Maybe your wedding got postponed. Perhaps your child’s graduation ceremony got cancelled. Whatever the case is, we are all experiencing a time of turmoil and increased stress amidst trying to find our new normal. With these drastic changes and increased stress comes increased anxiety and depression, both in individuals who already experience these mental health struggles and in individuals who have never had anxiety or depression before.
The purpose of this article is to briefly describe signs and symptoms of anxiety and depression in yourself and in your loved ones. With this information, it is our hope as mental health professionals that you feel some sense or normalcy and calm knowing that you are most certainly not alone, and that there are some wonderful resources available to you in the form of self-care (i.e. taking care of yourself and your anxiety/depression) as well as professional assistance.
The current pandemic is causing levels of uncertainty that many of us have never experienced before. With that said, increased stress, anxiety, and/or depression is normal and expected, especially due to the fear that COVID-19 has created in society and in our personal lives. How do you recognize anxiety and depression? What are the signs and symptoms that you or a loved one may be feeling? Let’s start with anxiety.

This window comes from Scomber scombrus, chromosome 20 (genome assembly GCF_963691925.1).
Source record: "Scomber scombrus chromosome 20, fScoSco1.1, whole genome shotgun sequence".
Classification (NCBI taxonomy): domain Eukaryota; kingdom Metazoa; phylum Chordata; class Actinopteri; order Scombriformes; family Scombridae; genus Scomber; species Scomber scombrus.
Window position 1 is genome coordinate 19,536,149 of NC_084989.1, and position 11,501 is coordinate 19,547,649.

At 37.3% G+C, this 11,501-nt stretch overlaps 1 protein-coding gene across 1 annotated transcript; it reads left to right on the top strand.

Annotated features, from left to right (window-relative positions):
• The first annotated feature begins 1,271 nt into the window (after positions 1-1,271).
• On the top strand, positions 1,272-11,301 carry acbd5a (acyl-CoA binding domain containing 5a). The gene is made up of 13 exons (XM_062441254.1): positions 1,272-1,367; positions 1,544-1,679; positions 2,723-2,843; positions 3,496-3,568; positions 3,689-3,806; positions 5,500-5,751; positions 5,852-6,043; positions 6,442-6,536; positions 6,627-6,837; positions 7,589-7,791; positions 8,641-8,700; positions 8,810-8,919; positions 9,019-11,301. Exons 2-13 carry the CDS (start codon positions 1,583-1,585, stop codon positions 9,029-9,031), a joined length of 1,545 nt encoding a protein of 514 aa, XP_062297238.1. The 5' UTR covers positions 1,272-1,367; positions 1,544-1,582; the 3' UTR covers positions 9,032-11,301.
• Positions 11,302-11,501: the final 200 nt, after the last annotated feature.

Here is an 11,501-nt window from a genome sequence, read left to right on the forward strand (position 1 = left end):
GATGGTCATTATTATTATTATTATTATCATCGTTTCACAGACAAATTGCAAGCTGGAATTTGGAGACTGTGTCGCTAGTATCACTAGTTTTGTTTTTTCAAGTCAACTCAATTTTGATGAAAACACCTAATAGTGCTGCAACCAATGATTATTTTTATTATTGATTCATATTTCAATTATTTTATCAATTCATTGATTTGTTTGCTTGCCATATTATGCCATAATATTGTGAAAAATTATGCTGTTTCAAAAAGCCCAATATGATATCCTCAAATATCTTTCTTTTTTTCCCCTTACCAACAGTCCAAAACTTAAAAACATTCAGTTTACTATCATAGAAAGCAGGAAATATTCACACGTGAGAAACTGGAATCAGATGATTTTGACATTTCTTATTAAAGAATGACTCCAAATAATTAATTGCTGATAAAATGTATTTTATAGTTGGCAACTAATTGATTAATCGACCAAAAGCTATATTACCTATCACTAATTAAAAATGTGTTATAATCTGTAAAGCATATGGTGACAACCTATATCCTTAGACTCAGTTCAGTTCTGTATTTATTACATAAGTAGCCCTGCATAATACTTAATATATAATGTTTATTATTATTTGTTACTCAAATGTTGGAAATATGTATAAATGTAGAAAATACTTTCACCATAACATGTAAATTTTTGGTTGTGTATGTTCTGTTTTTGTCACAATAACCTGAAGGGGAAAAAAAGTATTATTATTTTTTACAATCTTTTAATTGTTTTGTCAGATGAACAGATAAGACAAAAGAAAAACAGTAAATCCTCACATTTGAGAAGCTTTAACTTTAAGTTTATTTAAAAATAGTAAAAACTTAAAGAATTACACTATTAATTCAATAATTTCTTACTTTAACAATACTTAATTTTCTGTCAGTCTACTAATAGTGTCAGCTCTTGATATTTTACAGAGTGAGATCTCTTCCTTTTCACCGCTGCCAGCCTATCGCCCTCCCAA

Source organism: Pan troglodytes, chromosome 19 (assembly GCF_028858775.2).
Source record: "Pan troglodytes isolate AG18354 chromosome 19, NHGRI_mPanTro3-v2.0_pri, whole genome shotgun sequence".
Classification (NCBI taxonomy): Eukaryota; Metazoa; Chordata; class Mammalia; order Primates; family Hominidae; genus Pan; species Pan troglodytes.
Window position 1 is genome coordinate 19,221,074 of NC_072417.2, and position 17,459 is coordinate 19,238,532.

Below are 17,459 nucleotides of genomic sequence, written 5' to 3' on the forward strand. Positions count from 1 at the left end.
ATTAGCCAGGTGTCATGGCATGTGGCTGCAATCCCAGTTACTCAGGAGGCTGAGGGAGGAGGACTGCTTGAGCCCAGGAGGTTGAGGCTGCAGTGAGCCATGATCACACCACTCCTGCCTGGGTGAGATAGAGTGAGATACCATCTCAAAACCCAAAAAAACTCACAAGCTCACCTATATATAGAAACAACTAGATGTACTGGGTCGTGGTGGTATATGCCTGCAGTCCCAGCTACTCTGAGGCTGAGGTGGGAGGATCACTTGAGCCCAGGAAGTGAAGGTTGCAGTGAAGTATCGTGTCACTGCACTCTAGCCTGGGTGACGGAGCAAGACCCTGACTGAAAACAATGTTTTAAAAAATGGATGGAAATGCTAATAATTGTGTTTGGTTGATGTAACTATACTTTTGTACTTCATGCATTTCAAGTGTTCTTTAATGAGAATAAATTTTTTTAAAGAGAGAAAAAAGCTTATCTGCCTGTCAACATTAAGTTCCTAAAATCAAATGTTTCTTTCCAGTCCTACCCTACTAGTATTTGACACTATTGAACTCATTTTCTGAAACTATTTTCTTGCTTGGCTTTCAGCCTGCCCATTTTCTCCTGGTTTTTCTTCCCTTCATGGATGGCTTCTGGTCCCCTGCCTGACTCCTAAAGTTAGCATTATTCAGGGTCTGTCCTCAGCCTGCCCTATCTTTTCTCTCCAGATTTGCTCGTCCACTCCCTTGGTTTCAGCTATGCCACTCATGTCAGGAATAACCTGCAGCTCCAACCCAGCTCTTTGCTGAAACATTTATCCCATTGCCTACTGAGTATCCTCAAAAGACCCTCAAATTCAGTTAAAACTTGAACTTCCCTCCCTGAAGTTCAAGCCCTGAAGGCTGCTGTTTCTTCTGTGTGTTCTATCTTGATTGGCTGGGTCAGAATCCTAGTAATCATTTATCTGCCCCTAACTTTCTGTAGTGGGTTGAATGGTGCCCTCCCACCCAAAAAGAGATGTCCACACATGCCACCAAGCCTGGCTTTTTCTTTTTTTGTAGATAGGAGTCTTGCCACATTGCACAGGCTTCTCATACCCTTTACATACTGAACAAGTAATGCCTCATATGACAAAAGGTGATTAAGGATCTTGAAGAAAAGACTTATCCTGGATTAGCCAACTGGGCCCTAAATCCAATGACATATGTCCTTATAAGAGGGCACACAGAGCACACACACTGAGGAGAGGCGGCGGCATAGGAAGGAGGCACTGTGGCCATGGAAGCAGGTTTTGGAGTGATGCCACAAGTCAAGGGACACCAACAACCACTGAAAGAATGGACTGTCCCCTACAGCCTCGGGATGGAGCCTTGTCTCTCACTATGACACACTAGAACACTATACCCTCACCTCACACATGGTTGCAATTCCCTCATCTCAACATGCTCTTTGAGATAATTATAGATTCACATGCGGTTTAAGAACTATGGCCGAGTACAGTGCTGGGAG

Ultimately, anxiety is a feeling of worry or unease that may be associated with a particular event or situation and is often made worse by apprehension over an uncertain outcome. You can look at anxiety as stress’s older, more cumbersome and intense brother. Below are some typical signs and symptoms of anxiety, although keep in mind that anxiety may present itself differently from person to person and this is not an exhaustive list.
Signs & Symptoms of Anxiety:
Next, let’s look at the definition and signs/symptoms of depression. Depression is referred to as a mood disorder that can cause an intense and consistent feeling of sadness, lack of interest, or low self-esteem in an individual. Depression can present itself in various ways can can vary significantly from person to person, including the severity of symptoms.
Signs & Symptoms of Depression:
If you or someone you know is experiencing any of the above signs & symptoms of anxiety and/or depression, related to the COVID-19 pandemic or not, there are an abundance of resources available to you when reaching out to a mental health professional.
From your local therapist, the following are suggestions for self-care related to stress, anxiety, and depression that you can do at home.
If you feel as though these home tips just aren’t enough, please seek help from an appropriate therapist or counselor. Many therapists are now seeing clients via telehealth (through a computer, smart phone, or phone calls).
Here at EVOLVEwithin, we are taking new clients via telehealth and will soon return to in-person sessions when it is safe to do so. You can contact us directly at 262-649-3297 to schedule an appointment!
Take care of your inner self. Both COVID-19 and mental health are pretty invisible, but that doesn’t make them less important. These areas of focus within our health is not something to overlook.
Article contribution by Hannah Stadler, MS, MFT-IT